Preternatural by Peter Topside

Peter Topside has hit the mark with an enjoyable story for a debut novel. The antagonist, Blackheart, is the dark soul of this book. There are no Twilight vampires in Peter’s world or in the small town of Meadowsville, which has decided to use the strange deaths and legend to increase tourism, led of course, by the town’s mayor.

The myth surrounding the creature of the night was original and engaging, even though there were some awkward moments where I thought a bit more editing of the book could have enhanced the story. Overall, this was an original and creative endeavor for Peter’s debut work of fiction.

As another horror genre writer, I know that writing a trilogy can be difficult. The author must ensure that each of the novels has a solid ending, so the reader doesn’t feel cheated with unnecessary cliffhangers. Peter thankfully didn’t have this problem. Preternatural has a definite conclusion and one where I felt satisfied and not cheated.

I’m looking forward to reading the second in the trilogy and seeing how Peter continues the story of Blackheart and Meadowsville.

To Stand Alone or Not

Sorry for my silence. I decided to unplug myself over the holidays to focus my attention on finishing some writing projects. I completed Book 2 of the Geraldine Flanders trilogy, and I’m well into book 3. I also have some exciting news to share about another book project, but that will be for another post. For now, this is where my mind is wandering.

Over the years, I’ve written both stand-alone novels and novellas and a series or trilogy if you prefer since there were only three books in the series. While I was writing the first Thomas Newton novel, Secret Societies, I had no idea or intention of writing more books featuring Thomas Newton. I always meant for it to be a stand-alone novel from the beginning. It wasn’t until after the Secret Societies was published and out in the world that I decided to undertake Thomas’ sequel (The Thief Taker) and then another year and a half before I decided there needed to be closure and write the third and final installment (Den of Thieves).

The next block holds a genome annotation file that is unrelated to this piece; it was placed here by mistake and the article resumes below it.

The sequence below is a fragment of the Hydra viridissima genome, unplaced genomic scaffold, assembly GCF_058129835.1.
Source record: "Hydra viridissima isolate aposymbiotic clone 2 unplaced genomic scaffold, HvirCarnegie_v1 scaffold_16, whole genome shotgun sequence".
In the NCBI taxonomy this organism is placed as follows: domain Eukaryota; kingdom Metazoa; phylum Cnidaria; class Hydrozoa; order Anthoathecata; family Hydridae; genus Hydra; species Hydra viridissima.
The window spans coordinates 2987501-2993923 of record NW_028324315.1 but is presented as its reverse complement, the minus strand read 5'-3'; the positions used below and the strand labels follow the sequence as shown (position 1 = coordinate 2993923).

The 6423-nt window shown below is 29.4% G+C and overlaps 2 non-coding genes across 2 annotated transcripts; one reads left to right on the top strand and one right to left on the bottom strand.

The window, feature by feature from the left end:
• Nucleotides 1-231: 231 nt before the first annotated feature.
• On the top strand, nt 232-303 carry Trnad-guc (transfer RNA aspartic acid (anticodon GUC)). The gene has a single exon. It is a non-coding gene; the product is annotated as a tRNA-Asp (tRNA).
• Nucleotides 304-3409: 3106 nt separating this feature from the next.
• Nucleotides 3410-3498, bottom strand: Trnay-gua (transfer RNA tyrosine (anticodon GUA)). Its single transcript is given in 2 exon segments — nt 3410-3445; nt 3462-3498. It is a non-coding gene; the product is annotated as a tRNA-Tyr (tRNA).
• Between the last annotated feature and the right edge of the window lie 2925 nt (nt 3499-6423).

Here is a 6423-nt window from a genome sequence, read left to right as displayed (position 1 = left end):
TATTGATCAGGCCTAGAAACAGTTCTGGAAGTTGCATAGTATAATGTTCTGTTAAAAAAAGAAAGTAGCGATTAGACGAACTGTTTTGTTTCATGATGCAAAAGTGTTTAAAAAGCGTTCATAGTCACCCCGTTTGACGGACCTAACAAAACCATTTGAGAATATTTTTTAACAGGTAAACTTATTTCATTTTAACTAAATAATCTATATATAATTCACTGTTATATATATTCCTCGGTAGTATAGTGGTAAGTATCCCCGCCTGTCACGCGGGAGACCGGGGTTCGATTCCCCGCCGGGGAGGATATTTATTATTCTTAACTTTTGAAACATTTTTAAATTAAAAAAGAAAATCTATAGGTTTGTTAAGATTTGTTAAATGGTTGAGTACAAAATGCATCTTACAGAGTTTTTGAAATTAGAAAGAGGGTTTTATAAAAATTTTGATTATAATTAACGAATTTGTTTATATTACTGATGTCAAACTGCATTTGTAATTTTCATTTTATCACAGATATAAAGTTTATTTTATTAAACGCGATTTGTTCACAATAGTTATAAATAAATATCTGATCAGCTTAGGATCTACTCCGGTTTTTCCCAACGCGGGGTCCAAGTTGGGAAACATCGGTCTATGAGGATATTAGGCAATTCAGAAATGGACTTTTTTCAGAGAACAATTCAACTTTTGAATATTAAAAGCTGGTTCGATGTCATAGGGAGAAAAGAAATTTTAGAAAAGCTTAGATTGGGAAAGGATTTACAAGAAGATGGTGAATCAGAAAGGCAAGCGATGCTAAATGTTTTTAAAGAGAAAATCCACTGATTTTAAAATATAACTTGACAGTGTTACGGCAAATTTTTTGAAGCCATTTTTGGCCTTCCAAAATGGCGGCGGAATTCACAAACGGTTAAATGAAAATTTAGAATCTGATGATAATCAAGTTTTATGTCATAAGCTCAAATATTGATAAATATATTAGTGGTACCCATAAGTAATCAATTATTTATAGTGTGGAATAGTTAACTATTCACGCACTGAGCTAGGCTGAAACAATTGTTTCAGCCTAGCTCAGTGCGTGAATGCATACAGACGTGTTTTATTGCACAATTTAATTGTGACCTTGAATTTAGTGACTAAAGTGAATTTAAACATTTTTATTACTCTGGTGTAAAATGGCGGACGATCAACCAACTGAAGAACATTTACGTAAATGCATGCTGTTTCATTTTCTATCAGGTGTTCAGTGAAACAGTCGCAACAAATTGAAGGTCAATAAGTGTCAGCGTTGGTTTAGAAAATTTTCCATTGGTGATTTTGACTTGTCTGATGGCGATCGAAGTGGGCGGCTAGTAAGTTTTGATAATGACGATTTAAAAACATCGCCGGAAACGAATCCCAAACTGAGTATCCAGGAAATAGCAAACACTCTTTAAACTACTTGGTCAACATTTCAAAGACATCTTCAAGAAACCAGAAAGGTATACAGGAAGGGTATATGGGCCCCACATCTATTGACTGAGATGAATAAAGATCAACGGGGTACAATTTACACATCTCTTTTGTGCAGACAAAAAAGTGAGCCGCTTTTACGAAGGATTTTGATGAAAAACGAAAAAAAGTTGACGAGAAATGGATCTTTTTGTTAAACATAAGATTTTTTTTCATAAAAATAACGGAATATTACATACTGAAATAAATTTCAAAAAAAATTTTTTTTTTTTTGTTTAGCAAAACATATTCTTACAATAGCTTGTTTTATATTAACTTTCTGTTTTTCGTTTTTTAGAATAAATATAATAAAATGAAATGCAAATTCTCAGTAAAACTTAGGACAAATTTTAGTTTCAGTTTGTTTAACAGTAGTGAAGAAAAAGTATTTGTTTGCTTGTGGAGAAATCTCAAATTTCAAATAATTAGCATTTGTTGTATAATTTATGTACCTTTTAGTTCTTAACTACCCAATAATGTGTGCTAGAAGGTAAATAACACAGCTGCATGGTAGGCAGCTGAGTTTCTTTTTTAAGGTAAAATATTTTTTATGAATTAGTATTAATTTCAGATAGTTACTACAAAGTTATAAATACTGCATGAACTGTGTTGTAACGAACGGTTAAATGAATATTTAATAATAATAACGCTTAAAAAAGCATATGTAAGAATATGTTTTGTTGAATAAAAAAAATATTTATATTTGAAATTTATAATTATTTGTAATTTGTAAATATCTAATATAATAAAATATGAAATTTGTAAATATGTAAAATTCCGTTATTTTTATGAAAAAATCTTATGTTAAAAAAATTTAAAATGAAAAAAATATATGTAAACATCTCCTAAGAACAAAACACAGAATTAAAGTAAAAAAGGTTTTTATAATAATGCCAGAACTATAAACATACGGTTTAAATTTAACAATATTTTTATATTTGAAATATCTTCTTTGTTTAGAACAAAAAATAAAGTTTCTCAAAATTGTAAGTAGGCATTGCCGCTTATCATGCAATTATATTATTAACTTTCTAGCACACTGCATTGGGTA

Looking back now, I can see where my mistakes were in this jagged way of writing a series. The third book came out two and half years after the second and was published by a different publisher than the first two. While sales and the reviews were good, I wasn’t happy with how it all came about.

I’ve just finished the second book in a new trilogy. The difference now is that I started out knowing there would be three books, and none of them have been published yet. This time I have a plan, unlike the last time – a scheduled release during 2022 where the readers don’t have to wait a year or more for the next book to come out.

I’ve also learned an important lesson in planning and writing this trilogy. I guess writing, like most professions, is a never-ending learning experience. Having all the books unpublished gives me the freedom to go back and make changes to the first book while ending the second or making changes to the second book while working on the third. This newfound freedom of writing a trilogy has offered me an ideal way of making sure all the books are cohesive and that there are no gaps in the three stories.

I’m enjoying this authorial freedom and hope that once the trilogy is released, the readers will enjoy it as well.